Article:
Three months ago, the annual CanSecWest conference was held, during which Google offered prizes to hackers discovering bugs in the Chrome browser. While the conference attendees were offered prizes worth up to a million dollars, there was a bug, that has been existed for more than two years and no one bothered to fix: Hackers can take pictures using the users’ webcam, directly through the browser and without any consent on their part. Smile, do not smile, you are photographed.
Recently, the bug was flooded again by experts, demonstrating tricks using HTML and CSS that clear the Flash layer that displays a dialog box that asks the user to approve or reject the request of the Web site to use the camera, so instead of the ‘Allow’ button it displays a ‘Play’ button. Once the user clicks on the Play, the hacker can use the user’s camera.
This technique, called ‘Clickjacking’ supposedly fixed by Adobe “without updating the product or other action required by the user”, but it seems that in Chrome browser version 27.0.1453.110, the latest stable version available for download to all users, the bug still exists and works tirelessly. To illustrate, the best example that you can think of using this bug is of course porn site featuring a series of alternating erotic photos or video being played seemingly inviting the user to click a button to play, when actually it is the authority to use the camera and the user may be caught in most awkward situations.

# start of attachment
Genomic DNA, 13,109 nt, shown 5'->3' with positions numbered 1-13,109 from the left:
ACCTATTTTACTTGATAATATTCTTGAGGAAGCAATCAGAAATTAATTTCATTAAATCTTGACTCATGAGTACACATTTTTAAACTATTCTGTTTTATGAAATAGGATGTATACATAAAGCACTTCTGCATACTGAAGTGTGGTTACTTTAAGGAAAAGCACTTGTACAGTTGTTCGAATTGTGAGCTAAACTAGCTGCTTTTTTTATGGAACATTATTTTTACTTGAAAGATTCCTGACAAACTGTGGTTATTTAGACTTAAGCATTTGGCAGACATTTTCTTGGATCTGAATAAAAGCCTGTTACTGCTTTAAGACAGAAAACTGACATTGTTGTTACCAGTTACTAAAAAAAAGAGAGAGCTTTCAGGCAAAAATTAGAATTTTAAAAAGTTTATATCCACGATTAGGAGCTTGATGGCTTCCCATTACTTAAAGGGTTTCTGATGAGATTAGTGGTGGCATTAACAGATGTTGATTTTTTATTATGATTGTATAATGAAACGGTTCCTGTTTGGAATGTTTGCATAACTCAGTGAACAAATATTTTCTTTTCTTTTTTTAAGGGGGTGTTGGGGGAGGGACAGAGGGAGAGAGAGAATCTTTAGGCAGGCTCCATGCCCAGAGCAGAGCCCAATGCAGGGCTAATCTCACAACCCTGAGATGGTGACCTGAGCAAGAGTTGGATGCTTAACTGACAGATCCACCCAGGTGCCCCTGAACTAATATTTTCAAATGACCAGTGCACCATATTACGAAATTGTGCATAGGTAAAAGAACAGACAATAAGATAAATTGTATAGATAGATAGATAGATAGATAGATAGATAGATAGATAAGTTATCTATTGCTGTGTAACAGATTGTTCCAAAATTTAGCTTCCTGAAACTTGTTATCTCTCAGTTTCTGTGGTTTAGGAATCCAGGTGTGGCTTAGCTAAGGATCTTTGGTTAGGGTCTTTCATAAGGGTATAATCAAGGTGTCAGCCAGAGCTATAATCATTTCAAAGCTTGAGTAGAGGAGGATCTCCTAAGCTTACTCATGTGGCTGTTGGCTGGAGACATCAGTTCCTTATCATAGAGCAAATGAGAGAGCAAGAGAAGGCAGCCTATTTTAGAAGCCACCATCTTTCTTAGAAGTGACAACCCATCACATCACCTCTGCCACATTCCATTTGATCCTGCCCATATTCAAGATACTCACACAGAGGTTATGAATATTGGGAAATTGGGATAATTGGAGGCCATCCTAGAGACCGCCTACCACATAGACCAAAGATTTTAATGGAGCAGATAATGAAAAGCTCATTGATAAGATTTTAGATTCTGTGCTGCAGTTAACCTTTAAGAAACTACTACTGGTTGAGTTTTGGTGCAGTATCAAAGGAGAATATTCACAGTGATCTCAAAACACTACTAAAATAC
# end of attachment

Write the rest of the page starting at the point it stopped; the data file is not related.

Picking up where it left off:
When entering the site you can see changing images of girls in bikinis, and once clicking on the Play button you actually authorize the use of your camera without permission. The site takes a photograph and show the picture on the site. While this is only a proof-of-concept site, Hackers on the other hand would be more than happy to store the user’s images or video and ask for ransom in order to remove them from the server.
How could you avoid Clickjacking sites?
Google published a dedicated online support page, and recommended to following steps to prevent Web sites from access your camera without permission. Unfortunately, we tried the steps on Chrome version 27 and above, but the bug still exists.
As mentioned, we found this solution lacking, thus in order to protect against the bug, there are other things you could do:
The first is of course to switch to another browser, and run plugin such as ‘NoScript’, with special permissions only for sites you trust.
Second is to update the Chrome version at your disposal to one of the Nightly versions or the Canary, which contain the best of recent features introduced by the Chrome development team and see where the bug is fixed, but keep in mind that these are completely Experimental versions and could very well be containing browser bugs or crashes occasionally.
Finally, the simplest solution is to cover your webcam and physically block the lens.